By Arab News
By Osama Al Sharif
Most likely some Libyan factions will sign a peace deal today, Wednesday, in Morocco. Representatives from the General National Congress in Tripoli and the Council of Deputies in Tubruk — the latter enjoys international recognition — have declared that they will sign the deal even though there are still dissenting voices on both sides.
On Sunday, representatives of 18 countries and agencies, including the EU, the United States, Russia and the UN, met in Rome to convince the two sides to embrace the agreement, which was brokered by the UN after months of grueling negotiations.
The immediate goal of the agreement is to form a national unity government, which will take it upon itself to bring Libyans together and end years of divisions and chaos that have made Libya a failed state. But what is important for the West is that this government will legitimize international intervention to fight and defeat Daesh, which has made spectacular territorial gains recently in Libya recently. The French now believe Daesh is moving to control oil fields in Libya’s heartland.
Neither the Islamist-led General National Congress nor the Council of Deputies — the latter was elected last year — has been able to deal with the fast expansion of Daesh. The militant group has been solidifying its presence since it first appeared in Derna last year and later took over Sirte this year. Last week, it was reported that Daesh had taken control of the ancient Roman city of Sabratha, which is wedged between Tripoli and Libya’s borders with Tunisia, putting the militant group less than 50 km from the capital, Tripoli.
Adding to the growing threat of Daesh in Libya, which seems to have been underestimated by Europe and the US, is the fact that the militant group has been attracting foreign fighters as well as local ones. Reports put the number of Daesh fighters in Libya at 3,000 to 5,000 with more joining from Ansar Al- Sharia, a Salafist movement, in Benghazi. The rest of the Libya is controlled by local militias, most following an Islamist agenda.
Libya descended into chaos following the murder of strongman Muammar Qaddafi in 2011. It was abandoned by the Europeans and the US, especially after the killing of the US ambassador in Benghazi in 2012. Since then little attention was given to that country as it slowly fell apart and is now claimed by two rival governments. The UN mediation was viewed with suspicion by both sides, and when a final agreement was reached in October neither side was ready to sign it.
But now the threat of Daesh in Libya has pushed Europe and the US to intervene. Following the Paris terror attacks in November, the French became concerned of the danger that Daesh represents in North Africa. Italy has been on the receiving end of thousands of illegal migrants who crossed the sea from Libyan shores, only few hundred miles away. The air campaign against Daesh in Syria and Iraq has reportedly pushed key leaders to flee to Libya. Unconfirmed reports say that Abu Baker Al-Baghdadi has taken refuge in Sirte recently. UN experts believe that of all other affiliates the Libyan branch of Daesh is the only one that is linked directly and organizationally to the main group in Iraq and Syria.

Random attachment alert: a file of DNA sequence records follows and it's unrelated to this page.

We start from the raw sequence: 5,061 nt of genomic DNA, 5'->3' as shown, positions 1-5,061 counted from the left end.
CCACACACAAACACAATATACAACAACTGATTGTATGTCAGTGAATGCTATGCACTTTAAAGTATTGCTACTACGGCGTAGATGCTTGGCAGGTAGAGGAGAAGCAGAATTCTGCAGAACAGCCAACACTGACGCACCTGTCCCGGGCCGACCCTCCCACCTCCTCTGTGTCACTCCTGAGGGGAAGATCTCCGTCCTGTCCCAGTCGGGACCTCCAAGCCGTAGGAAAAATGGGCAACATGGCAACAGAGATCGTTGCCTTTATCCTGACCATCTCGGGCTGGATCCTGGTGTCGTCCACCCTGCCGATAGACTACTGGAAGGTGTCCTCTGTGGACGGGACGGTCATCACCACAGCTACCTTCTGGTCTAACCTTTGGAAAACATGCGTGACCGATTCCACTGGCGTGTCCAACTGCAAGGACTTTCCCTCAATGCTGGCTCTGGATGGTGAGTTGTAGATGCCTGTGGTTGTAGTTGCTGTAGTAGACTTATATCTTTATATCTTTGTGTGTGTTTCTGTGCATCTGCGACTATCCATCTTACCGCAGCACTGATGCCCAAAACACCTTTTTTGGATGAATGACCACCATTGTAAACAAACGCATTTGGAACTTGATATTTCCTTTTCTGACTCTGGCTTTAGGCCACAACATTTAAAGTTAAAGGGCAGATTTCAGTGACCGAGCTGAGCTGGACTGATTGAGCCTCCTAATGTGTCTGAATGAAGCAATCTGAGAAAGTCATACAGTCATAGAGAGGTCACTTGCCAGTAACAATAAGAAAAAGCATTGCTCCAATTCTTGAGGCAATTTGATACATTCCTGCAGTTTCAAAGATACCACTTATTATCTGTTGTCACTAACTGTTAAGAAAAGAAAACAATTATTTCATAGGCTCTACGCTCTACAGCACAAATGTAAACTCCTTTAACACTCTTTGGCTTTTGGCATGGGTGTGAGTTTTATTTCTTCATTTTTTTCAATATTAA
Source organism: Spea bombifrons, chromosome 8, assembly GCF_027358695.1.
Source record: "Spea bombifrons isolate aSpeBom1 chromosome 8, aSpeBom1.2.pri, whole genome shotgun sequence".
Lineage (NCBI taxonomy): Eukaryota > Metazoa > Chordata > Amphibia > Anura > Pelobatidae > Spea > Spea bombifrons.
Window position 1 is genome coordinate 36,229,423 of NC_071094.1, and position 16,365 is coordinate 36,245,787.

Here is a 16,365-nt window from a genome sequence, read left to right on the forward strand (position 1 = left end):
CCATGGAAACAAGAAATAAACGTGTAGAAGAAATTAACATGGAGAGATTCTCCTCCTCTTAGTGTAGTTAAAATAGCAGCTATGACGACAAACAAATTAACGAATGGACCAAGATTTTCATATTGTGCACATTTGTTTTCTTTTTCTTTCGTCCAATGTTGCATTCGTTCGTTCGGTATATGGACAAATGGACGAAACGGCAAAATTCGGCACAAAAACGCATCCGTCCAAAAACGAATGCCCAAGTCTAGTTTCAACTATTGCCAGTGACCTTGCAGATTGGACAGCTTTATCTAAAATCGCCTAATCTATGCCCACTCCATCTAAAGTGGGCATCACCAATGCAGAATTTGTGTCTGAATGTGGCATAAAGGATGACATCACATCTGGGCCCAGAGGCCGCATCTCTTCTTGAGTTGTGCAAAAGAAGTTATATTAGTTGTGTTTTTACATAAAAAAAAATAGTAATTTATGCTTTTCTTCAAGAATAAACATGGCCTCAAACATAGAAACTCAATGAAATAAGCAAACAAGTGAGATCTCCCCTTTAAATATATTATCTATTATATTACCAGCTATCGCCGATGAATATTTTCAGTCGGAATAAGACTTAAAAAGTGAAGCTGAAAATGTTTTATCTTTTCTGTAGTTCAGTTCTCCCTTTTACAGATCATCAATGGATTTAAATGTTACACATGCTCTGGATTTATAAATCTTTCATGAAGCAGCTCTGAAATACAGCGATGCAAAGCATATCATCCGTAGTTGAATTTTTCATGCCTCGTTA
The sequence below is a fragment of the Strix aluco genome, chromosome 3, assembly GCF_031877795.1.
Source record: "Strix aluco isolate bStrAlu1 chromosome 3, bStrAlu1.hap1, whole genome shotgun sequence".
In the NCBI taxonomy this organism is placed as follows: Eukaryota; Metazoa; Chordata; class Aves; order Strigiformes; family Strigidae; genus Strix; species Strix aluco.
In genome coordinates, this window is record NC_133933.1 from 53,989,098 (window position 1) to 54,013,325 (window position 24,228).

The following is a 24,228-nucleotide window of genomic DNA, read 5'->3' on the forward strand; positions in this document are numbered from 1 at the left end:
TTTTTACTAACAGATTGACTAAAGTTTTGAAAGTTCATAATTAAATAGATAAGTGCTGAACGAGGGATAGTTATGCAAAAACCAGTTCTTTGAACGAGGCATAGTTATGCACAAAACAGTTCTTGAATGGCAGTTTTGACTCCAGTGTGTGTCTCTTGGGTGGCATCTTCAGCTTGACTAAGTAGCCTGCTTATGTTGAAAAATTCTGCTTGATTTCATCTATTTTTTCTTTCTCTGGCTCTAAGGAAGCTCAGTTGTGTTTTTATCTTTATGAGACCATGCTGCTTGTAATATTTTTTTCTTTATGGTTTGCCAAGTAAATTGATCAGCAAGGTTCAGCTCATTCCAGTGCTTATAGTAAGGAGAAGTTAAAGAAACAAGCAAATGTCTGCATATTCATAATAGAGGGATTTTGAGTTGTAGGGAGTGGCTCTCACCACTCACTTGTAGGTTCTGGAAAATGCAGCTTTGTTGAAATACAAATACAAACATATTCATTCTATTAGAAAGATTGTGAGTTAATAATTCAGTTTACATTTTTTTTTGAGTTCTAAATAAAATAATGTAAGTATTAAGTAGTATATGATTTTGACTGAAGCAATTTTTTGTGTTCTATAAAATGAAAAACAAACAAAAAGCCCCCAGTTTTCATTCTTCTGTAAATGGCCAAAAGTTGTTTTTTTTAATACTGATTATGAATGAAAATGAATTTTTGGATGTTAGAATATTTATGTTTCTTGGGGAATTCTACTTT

The possibility of Daesh linking up with affiliates in Tunisia, Egypt, Morocco and Somalia is raising the alarm in these countries and beyond. Certainly Egypt cannot afford to fight the extremists on two fronts — Sinai in the east and along its borders with Libya in the west. Once the new Libyan government is formed the international community will lift its arms embargo, as well as free over $150 billion in foreign banks, enabling the Libyan national army to receive much-needed weapons and ammunitions.
France has said that it will not hesitate to wage war against militants in Libya. The US, which is reviewing its strategy against Daesh, is likely to join an extensive air campaign in Libya. But without a united government that is able to function and carry out its program destroying Daesh will not be easy. The failure of the political process is a likely possibility. The Tripoli body is recognized by Qatar and Turkey while the Tubruk government is backed by the UAE and Egypt, among others. These countries will have to back down and allow the Libyan factions to work together to achieve reconciliation.
For years the various Libyan factions and militias have proved that they are their own worst enemy. The country is almost bankrupt and many territories are under the control of local militias with tribal affiliations. Uniting the Libyan people through a workable political process that will lead to the dismantling of the militias and the strengthening of the national army remains an almost impossible task. But failing to do this will give Daesh the opportunity to expand and build a base that will be larger than the territory it now controls in Syria and Iraq. Even more dangerous this oil-rich state will be only few hundred miles from European shores.